New Initiative To Anticipate Future Of AIDS
World Economic Forum created aids2031, a global initiative dedicated to taking a critical look at what we need to do now in order to change the face of AIDS by 2031. The year 2031 will mark 50 years since AIDS was first reported.
According to Stefano Bertozzi, chairperson of the aids2031 steering committee and director of health economics and evaluation for the National Institute of Public Health in Cuernavaca, Mexico, the focus of aids2031 is greatly needed.
"Despite more than a quarter century of experience, and some real results, HIV continues to spread and to destabilize whole sections of the globe. Short term solutions have clearly not worked," said Bertozzi. "It is now time for those in positions of influence to take a longer-term more comprehensive view of what AIDS is doing not only to global health, but also to international politics, economics and our hopes for the future."
aids2031 brings together economists, epidemiologists, social and political scientists, and communication experts to generate new thinking about AIDS. "We are committed to a simple premise: what works best to generate short-term results is often not the best way to reverse the epidemic in the long run," says Bertozzi. "We are looking at everything with new lenses and fresh perspectives."
According to Peter Piot, executive director of UNAIDS, it is time to shift today's global AIDS response from primarily a short-term crisis management approach to include planning for a long-term sustained response. "While global warming is moving from being a long-wave to short-wave phenomenon, we are seeing AIDS move from being a short-term emergency to becoming a long-wave phenomenon," says Piot. "We must look at what we can do differently now in order to influence the future face of AIDS."
"For me, the critical question relates to leadership and what type of leadership we want over the next 20, 30 or 50 years," explains Zackie Achmat, leader of the South Africa Treatment Action Campaign and member of the aids2031 steering committee. "A program of leadership doesn't just look at the easy parts of the epidemic but also at the hard parts."
aids2031 was established to ask some of the hard questions facing the future of AIDS.
"We are especially pleased to be one of the principal supporters of aids2031, a consortium of partners who have come together to look at what we have learned in the first 25 years of the AIDS response, take into account the changing world around AIDS, and map options for the future," said Jean-Louis Schiltz, minister for development cooperation and humanitarian affairs of Luxembourg. The government of Luxembourg and several other foundations are early supporters of aids2031.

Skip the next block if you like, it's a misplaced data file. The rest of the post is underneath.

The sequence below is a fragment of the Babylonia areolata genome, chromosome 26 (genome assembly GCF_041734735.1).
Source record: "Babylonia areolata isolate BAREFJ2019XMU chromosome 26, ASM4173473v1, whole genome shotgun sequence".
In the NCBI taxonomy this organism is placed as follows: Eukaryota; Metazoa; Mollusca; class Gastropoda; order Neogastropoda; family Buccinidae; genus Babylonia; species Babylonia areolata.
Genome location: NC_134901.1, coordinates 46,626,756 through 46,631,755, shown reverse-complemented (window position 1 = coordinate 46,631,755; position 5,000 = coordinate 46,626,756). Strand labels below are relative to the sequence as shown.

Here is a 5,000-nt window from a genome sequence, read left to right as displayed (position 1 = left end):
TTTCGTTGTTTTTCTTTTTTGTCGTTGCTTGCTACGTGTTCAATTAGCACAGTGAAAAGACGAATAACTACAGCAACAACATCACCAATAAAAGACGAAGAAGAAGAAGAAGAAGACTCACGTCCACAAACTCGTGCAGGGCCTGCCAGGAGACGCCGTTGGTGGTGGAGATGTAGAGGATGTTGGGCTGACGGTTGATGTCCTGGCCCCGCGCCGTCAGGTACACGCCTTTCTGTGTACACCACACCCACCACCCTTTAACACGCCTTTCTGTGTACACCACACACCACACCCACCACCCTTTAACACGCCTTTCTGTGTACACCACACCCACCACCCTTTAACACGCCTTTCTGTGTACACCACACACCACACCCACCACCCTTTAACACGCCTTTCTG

"Any business knows that not investing for the future can lead to ultimate failure. aids2031 will start to shift our response from largely short-term spending, based on current needs, to longer term investing, with potential for great future dividends," notes Rajat Gupta, chair of the Global Fund to Fight AIDS, Tuberculosis and Malaria.
aids2031 has nine working groups in the following areas: leadership, financing, social drivers, modeling the epidemic, programmatic response, science and technology, communication, the special needs of hyper-endemic countries, and of countries in rapid economic transition. The initiative will conduct a series of think tanks, public conversations, broadcast dialogues and programming, youth summits, original research, as well as web-based discussions designed to get people throughout the world thinking about the question "how can we best prepare for and live with AIDS in the future?"
"aids2031 offers great promise for planning, research and development," says Tachi Yamada, president of the Global Health Program at the Bill and Melinda Gates Foundation. "The knowledge it generates will allow individual countries and the global community to better target their efforts, yielding long-term benefits in the fight against AIDS."
"aids2031 has come at a critical turning point in the epidemic as we increasingly confront the reality of long term, and growing, funding needs," says Michel Kazatchkine, head of the Global Fund. "We look to aids2031 to help us plan our investments for the future."
In 2009, the aids2031 steering committee will release An Agenda for the Future, a report of their final recommendations. It is hoped that these recommendations can guide countries as well as donors as they plan for the future response to AIDS.